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Date: Mon, 20 Jun 2016 15:41:10 -0400
From: Rich Felker <>
Subject: Re: abort() fails to terminate PID 1 process

On Mon, Jun 20, 2016 at 02:00:42PM +0200, Igmar Palsenberg wrote:
> > > First, processes kan install handlers, which might 
> > > instruct the kernel to ignore the signal. SIGABORT can be ignored. I don't 
> > 
> > abort() should terminate the process even if SIGABRT is ignored.
> That rule doesn't apply to pid 1 by default. Pid 1 should be a proper init 
> system, not a full blows application that makes the system blow up on 
> every error.

abort is specified to terminate the process no matter what. For it to
ever be able to return is a serious bug since both the compiler and
the programmer can assume any code after abort() is unreachable. At
present musl avoids this worst-case failure (wrongfully returning)
with an infinite loop, but that's just a fail-safe. The intent is that
it terminate, and in particular, terminate abnormally as specified,
which we don't do enough to guarantee (SIGKILL is not "abnormal"
termination). So there's definitely work to be done to fix this. It's
an issue I've been aware of for a long time but the kernel makes it
painful to reliably produce abnormal termination without race

> > > expect my process to be SIGILL'ed next because of this (which, can also be 
> > > ignored).
> > > Libc should NOT mess with these kind of things, that's up to the 
> > > application.
> >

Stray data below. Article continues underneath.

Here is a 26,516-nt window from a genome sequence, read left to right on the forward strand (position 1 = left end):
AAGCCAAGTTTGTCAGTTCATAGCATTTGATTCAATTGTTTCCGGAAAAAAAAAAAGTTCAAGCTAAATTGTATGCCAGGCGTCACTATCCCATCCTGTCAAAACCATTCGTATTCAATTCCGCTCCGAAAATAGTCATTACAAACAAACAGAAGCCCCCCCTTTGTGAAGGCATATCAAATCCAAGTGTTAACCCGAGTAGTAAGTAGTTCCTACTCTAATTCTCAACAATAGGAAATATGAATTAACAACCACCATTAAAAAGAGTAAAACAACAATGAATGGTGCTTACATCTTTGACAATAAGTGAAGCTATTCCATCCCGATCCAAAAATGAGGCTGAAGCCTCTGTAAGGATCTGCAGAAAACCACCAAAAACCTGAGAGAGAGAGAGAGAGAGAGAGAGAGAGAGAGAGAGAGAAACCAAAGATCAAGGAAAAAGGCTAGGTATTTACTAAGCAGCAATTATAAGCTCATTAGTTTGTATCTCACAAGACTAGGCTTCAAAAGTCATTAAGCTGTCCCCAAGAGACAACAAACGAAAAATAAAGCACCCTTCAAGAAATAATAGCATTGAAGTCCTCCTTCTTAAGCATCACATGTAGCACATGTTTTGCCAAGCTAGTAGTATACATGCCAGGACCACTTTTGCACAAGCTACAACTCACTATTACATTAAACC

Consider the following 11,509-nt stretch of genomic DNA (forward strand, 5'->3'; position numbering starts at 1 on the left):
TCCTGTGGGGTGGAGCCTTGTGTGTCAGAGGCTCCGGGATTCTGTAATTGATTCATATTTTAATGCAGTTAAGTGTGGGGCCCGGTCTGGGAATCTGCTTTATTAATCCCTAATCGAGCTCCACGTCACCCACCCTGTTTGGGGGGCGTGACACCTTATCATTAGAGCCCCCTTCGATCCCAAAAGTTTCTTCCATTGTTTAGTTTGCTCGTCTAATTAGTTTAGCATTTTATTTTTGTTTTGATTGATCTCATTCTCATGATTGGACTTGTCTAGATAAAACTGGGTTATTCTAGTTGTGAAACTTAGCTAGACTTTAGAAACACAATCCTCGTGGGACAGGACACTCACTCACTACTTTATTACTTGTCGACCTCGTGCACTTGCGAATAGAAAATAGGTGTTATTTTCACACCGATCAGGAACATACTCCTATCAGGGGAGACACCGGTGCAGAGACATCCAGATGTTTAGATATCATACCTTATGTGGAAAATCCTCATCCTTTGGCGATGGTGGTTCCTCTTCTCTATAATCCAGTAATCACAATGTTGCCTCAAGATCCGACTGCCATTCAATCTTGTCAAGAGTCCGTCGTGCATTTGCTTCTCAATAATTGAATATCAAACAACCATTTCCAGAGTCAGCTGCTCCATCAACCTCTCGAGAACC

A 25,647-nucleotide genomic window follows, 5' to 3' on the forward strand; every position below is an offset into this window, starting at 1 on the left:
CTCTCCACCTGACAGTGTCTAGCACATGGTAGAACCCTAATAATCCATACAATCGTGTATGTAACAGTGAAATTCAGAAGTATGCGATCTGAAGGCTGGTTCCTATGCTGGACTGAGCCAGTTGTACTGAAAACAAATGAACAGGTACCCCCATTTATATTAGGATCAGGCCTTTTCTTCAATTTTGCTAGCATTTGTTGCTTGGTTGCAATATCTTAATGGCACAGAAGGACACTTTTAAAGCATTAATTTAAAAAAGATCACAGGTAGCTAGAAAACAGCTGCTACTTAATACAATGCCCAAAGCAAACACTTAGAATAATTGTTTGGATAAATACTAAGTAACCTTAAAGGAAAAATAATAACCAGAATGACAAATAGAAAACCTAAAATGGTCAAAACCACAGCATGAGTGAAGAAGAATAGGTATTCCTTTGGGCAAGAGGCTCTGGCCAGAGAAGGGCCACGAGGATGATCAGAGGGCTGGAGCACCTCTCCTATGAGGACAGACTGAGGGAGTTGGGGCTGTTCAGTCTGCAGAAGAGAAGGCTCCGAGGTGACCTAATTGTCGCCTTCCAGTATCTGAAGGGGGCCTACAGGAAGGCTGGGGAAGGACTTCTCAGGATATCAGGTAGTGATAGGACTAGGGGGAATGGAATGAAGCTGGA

> > the glibc fallbacks are
> > 
> > change signal mask and set default handling for SIGABRT
> > raise(SIGABRT);
> > "abort instruction" (segfault, sigtrap or sigill depending on target)
> > _exit(127);
> > infinite loop
> Pid 1 is an exception to all of this. 
> >;a=blob;f=stdlib/abort.c;h=155d70b0647e848f1d40fc0e3b15a2914d7145c0;hb=HEAD
> > 
> > on x86 glibc, pid 1 would terminate with SIGSEGV
> > (unless there is a segfault handler).
> > 
> > the musl logic is explained in
> > 
> >
> > 
> > neither of them is correct because it is not possible to
> > exit with the right status in general.
> > 
> > SIGKILL can only be ignored by pid 1 whose exit status is
> > not supposed to be observable so musl may want to have a
> > fallback after it since the pid namespace thing is nowadays
> > widely abused on linux.
> Well, normally abort() does some signal magic, and then raises again. 
> Which is what POSIX mandates I think.

To make this work reliably I think we need to make abort() take a lock
the precludes further calls to sigaction prior to re-raising SIGABRT
and resetting the disposition. But there are all sorts of
complications to deal with. For example if another thread performs
posix_spawn for fork and exec concurrent with abort() munging the
disposition of SIGABRT, the child process could start with the wrong
disposition for SIGABRT, which would be non-conforming. Finding ways
to fix all places where the wrong behavior may be observable is a
nontrivial problem.

> If you're pid 1 however, you should behave like one.

I tend to agree, but if you're libc you should also behave as
specified, and currently we don't in this regard.


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